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GUEST COLUMNIST | Amid busy lives, Christ’s presence matters; ours does, too

A quote attributed to St. Teresa of Avila often pops into my head as I start the day: “Christ has no body now but yours. No hands, no feet on earth but yours. Yours are the eyes through which He looks compassion on this world. Yours are the feet with which He walks to do good. Yours are the hands through which He blesses all the world. Yours are the hands, yours are the feet, yours are the eyes, you are His body. Christ has no body now on earth but yours.”

The underlying foundation here, of course, is that by baptism we’re each grafted as members of the Body of Christ. And that’s what makes us Christ’s presence in the world, as St. Teresa (or someone) so beautifully described it. But baptism isn’t a magic formula. The grace of baptism transforms us more and more each day until we can say with St. Paul: “It is Christ who lives in me” (Galatians 2:20). But this depends upon our cooperation.

Christ makes available to us through the Eucharist a great gift, one that aids us and reinforces and intensifies the relationship we’ve had with Him since baptism. It’s in the Eucharist that we are given the opportunity to become more and more like Christ.

At each Mass, we offer ourselves with the bread and wine, which are transformed truly into the real presence of Christ among us. We pray we are changed, too, like our offerings, to be ever more like Christ. But it follows that the harder we work, by God’s grace, to grow in our similitude to Christ, the more we realize we need to spend time with Him, the more we need to soak up what His real eucharistic presence ushers into our midst.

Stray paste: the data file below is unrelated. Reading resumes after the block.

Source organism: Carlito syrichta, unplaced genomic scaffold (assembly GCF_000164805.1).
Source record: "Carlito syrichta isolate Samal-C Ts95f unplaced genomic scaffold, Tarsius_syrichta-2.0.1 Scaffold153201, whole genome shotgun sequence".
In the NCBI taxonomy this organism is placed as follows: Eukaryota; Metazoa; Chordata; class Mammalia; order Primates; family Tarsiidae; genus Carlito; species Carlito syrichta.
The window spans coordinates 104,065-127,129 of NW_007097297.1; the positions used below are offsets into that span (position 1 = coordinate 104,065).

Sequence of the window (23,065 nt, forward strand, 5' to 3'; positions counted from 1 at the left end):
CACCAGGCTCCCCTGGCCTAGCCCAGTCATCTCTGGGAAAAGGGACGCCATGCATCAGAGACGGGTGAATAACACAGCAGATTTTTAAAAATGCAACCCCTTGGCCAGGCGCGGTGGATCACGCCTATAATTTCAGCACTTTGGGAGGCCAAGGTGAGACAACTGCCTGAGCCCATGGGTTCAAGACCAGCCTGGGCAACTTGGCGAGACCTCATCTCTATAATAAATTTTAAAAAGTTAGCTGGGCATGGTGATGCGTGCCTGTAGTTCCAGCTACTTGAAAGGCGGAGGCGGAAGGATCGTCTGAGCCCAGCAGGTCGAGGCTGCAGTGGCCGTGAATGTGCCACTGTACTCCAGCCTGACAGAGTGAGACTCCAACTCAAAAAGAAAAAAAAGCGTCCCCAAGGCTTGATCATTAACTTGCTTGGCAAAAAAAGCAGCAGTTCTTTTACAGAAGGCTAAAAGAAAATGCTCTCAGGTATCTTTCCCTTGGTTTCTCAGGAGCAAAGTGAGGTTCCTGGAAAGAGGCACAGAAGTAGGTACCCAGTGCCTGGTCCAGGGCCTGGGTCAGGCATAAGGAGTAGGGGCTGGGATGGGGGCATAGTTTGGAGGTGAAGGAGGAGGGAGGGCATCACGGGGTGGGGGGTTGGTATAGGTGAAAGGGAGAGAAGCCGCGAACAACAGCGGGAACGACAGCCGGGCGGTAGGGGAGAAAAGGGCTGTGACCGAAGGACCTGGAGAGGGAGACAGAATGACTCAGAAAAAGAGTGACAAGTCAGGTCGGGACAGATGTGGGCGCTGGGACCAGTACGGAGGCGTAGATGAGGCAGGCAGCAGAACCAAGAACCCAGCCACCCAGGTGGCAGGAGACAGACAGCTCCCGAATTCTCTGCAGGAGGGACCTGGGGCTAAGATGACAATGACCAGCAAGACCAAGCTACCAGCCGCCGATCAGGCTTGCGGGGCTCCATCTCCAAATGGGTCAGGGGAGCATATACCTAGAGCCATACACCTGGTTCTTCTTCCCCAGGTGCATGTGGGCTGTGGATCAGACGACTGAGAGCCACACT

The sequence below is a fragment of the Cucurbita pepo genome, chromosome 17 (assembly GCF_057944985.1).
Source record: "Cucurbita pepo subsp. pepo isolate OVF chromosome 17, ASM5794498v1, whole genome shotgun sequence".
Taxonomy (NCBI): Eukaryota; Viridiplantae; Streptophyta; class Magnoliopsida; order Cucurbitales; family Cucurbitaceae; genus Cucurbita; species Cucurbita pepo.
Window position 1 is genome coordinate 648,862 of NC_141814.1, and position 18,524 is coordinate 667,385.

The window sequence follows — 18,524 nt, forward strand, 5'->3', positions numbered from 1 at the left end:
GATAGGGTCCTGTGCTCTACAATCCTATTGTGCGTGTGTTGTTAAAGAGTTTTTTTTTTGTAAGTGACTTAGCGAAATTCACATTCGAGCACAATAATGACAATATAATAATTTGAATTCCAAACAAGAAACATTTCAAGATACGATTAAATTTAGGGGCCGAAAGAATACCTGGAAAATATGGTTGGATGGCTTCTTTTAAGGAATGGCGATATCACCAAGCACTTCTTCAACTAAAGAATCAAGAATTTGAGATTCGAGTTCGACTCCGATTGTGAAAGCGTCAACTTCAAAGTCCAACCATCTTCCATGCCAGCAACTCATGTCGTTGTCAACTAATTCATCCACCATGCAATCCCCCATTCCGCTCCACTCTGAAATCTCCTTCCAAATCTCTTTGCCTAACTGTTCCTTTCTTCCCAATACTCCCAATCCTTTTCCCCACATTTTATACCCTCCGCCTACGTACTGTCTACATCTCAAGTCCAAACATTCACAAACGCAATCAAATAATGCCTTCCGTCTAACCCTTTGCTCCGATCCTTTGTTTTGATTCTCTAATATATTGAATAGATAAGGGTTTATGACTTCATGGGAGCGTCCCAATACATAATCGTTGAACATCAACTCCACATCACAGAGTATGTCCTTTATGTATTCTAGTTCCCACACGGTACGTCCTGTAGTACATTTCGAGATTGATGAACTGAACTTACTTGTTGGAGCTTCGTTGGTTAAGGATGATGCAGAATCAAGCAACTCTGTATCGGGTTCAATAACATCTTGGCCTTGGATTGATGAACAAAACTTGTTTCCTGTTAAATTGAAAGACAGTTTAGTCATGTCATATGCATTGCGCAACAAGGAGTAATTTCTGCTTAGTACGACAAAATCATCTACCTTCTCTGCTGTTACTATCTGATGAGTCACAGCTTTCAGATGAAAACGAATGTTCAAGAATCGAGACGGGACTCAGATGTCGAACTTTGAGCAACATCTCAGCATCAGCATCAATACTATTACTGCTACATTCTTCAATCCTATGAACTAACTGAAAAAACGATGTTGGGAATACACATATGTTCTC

If we pause to think about it, Christ’s presence in every tabernacle throughout the world should stop us in our tracks. We drive by our churches, but do we stop to visit Him, to be with Him, to adore Him? Do we bathe in His light and absorb all He wants to teach us?

The practice of eucharistic adoration can easily be misunderstood and miscast as something inferior, dismissed as a pious vestige of the past. But it is interesting to observe how the practice of adoration has only grown in the last few decades. As the world moves away from God, adoration has offered something the world cannot give. Adoration gives us the opportunity to sit at Christ’s feet and embrace our discipleship in its fullness.

One of the greatest gifts I have found about my spiritual family — the Pauline family founded by Blessed James Alberione — is the centrality of eucharistic adoration. Alberione put a eucharistic “visit” at the heart of his spirituality: “Everything comes from the tabernacle; without the tabernacle there is nothing.”

How true it is. If we want to be so filled with Christ that He is truly present within me, then we need to make the tabernacle the heart of our lives. No relationship can advance if there is no investment of time. Nothing can be truly present amid absence. Nothing can grow unless it is nurtured and tended. As Alberione further explains, “In the Eucharist Jesus becomes our nourishment, so that His divine Heart may assimilate ours and make it one with His.”

Our lives are busy. Many demands are put upon our time. Making a daily Holy Hour might not be a possibility, but we should not let that deter us. Christ has no body now on earth but ours, and we are members of His body. Rather than building our lives around our schedules, let’s build our schedules around the Lord — making time to bask in His presence, so we can bring His presence to the world.

Michael R. Heinlein is an author and a promised member of the Association of Pauline Cooperators.

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GUEST COLUMNIST Amid busy lives Christs presence matters ours does too 9080

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